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Aurora Night Stand - Darrell Peart design #1: Aurora Night Stand

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Blog entry by Mike_D_S posted 04-06-2016 02:58 AM 1036 reads 0 times favorited 9 comments Add to Favorites Watch
no previous part Part 1 of Aurora Night Stand - Darrell Peart design series Part 2: - making the drawer pull »

I really love the Greene and Greene style (and more importantly, so does the LOML). I saw Darrell Peart’s Aurora Night Stand on LJ a while back and searched out the magazine article and saved it for later when I thought my skills might be up to it.

I finally decided a few months ago to give it a try and picked up some Mahogany and a small ebony block. Here are a few pics of the in progress project and then a couple of shots of the table 99% done. I ran out of ebony, so I haven’t finished the pull for the drawer yet.

Table is African Mahogany with Ebony accents, finished with Lacquer. I more or less followed the plans with a few minor variances (I used 1/4 inch plugs for all the leg holes for example) and mahogany dowels, but more or less it’s to plan.

The finish is the recommended General Finishes dye stain mix 7 parts orange and 4 parts medium brown. I really love the color.

I’m about 90% happy with it, there are some joints that could be a bit tighter and a few places where I would do things a bit different, especially with making the ebony plugs and accents. But while I see all the places it could be better, my wife and everybody that’s seen it says it looks great, so I think I’ll just go with that.

I’ll post it into my projects once I get the pull done.

Thanks for looking,
Mike

A couple of in progress shots.

Here’s a couple with the dye stain on them.

Now a couple of shots of the mostly finished item. Not the best pics, but only lacking the pull.

-- No honey, that's not new, I've had that forever......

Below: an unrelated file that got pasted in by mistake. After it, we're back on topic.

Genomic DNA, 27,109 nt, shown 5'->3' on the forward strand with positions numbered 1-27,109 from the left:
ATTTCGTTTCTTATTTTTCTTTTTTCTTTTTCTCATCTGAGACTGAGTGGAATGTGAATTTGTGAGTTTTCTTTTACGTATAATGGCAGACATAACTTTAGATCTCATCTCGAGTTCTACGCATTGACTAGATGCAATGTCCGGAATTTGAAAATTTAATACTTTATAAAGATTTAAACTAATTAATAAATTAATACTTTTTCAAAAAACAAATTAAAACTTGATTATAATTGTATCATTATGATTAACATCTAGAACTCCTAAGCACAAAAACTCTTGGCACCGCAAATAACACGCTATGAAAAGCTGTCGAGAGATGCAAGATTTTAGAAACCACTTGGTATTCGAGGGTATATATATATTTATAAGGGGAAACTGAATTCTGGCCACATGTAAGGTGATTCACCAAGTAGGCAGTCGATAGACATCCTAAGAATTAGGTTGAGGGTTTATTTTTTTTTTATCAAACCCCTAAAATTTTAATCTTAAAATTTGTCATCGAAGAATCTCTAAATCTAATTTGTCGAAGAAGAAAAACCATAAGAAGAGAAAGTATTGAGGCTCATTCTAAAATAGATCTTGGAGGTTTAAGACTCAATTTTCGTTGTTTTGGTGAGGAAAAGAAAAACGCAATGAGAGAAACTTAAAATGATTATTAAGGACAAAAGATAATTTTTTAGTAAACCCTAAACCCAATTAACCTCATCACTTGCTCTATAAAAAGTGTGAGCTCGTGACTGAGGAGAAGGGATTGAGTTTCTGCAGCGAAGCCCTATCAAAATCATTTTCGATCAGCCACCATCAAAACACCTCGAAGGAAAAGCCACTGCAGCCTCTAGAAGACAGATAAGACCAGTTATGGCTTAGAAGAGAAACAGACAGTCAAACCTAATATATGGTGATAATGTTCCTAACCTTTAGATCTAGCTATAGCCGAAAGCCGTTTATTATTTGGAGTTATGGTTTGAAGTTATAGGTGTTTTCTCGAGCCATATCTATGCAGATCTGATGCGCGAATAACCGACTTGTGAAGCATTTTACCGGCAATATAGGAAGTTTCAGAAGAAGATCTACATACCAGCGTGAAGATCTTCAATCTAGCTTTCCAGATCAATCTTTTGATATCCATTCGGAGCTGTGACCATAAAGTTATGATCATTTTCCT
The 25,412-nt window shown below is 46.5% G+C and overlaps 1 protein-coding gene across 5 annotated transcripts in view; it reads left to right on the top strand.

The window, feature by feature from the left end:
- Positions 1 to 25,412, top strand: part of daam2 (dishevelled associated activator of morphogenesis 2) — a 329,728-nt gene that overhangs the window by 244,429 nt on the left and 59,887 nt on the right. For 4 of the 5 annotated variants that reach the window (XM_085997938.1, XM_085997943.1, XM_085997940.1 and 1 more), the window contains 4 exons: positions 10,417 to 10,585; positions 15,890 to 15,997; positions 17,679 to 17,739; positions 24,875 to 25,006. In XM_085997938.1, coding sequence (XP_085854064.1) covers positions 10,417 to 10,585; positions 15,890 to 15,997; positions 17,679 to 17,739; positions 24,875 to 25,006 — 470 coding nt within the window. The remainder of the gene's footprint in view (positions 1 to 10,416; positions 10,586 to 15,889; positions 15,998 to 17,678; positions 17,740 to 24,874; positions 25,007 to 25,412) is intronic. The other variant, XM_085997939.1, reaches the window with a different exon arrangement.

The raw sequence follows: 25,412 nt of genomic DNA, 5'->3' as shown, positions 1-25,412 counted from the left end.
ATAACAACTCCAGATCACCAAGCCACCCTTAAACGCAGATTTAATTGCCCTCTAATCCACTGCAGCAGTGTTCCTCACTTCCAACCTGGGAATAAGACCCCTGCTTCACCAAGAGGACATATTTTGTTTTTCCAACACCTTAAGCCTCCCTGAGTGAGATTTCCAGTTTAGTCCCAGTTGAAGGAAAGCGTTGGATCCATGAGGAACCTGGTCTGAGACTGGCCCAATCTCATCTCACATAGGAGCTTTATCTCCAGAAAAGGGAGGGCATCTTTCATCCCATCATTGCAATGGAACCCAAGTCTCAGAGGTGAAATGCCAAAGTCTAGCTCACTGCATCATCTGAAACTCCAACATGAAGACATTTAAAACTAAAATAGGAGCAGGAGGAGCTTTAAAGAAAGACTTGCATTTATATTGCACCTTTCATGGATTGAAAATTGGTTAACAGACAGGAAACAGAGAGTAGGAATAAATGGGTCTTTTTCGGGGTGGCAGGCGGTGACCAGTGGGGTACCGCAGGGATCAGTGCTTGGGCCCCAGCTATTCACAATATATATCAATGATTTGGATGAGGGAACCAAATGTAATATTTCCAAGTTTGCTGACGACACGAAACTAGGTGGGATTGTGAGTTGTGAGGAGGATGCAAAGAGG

9 comments so far

View Dark_Lightning's profile

Dark_Lightning

2631 posts in 2569 days


#1 posted 04-06-2016 03:46 AM

Gorgeous! I love this, and Darrel’s work, as well. Someday…

-- Random Orbital Nailer

View Jim Rowe's profile

Jim Rowe

922 posts in 1772 days


#2 posted 04-06-2016 08:11 AM

Looks the business. I’ll have to find the magazine article.
Jim

-- It always looks better when it's finished!

View Darrell Peart's profile

Darrell Peart

339 posts in 3048 days


#3 posted 04-06-2016 03:19 PM

Looking good!

-- Darrell Peart - Seattle - www.furnituremaker.com - author G&G Design Elements for the Workshop

View Mike_D_S's profile

Mike_D_S

185 posts in 1674 days


#4 posted 04-06-2016 06:16 PM

Thanks Darrell for the comment and also for sharing the plan. I’ve got your books and your website is basically a giant list of ‘man I wish I could do that…’ for me.

I do have one question about the plan, when doing the shelf, on my build in order to have the small gap between the stretchers, I ended up having to notch the shelf corners to fit the legs. I wasn’t sure whether I simple messed up a bit on my measuring and fit work or if this was required. It doesn’t say specifically in the plan (I think), so I wasn’t sure if I just screwed up or it’s just sort of an obvious need when you get to that point?

Thanks again for sharing your knowledge with us!

-- No honey, that's not new, I've had that forever......

View Darrell Peart's profile

Darrell Peart

339 posts in 3048 days


#5 posted 04-06-2016 06:54 PM

It could have been an older version of the nightstand in the article – but I usually do notch the shelf to fit around the legs.

I do have one question about the plan, when doing the shelf, on my build in order to have the small gap between the stretchers, I ended up having to notch the shelf corners to fit the legs. I wasn t sure whether I simple messed up a bit on my measuring and fit work or if this was required. It doesn t say specifically in the plan (I think), so I wasn t sure if I just screwed up or it s just sort of an obvious need when you get to that point?

Thanks again for sharing your knowledge with us!

- MikeDS


-- Darrell Peart - Seattle - www.furnituremaker.com - author G&G Design Elements for the Workshop

View Mike_D_S's profile

Mike_D_S

185 posts in 1674 days


#6 posted 04-06-2016 08:56 PM

Thanks. I tend to be semi-strict about following exact dimensions. But its well within my ability to “customize” on the fly on some measurements only to realize later that I created an entire cascade of changes. If I cut the first piece 1/16” off, I sometimes just decide to go with it rather than recut the piece.

So it would not have surprised my if I just had my stretchers too far out on the legs.

-- No honey, that's not new, I've had that forever......

View Mean_Dean's profile

Mean_Dean

5042 posts in 2607 days


#7 posted 04-06-2016 11:53 PM

Dang—wish you’d started this blog at the beginning—making the patterns!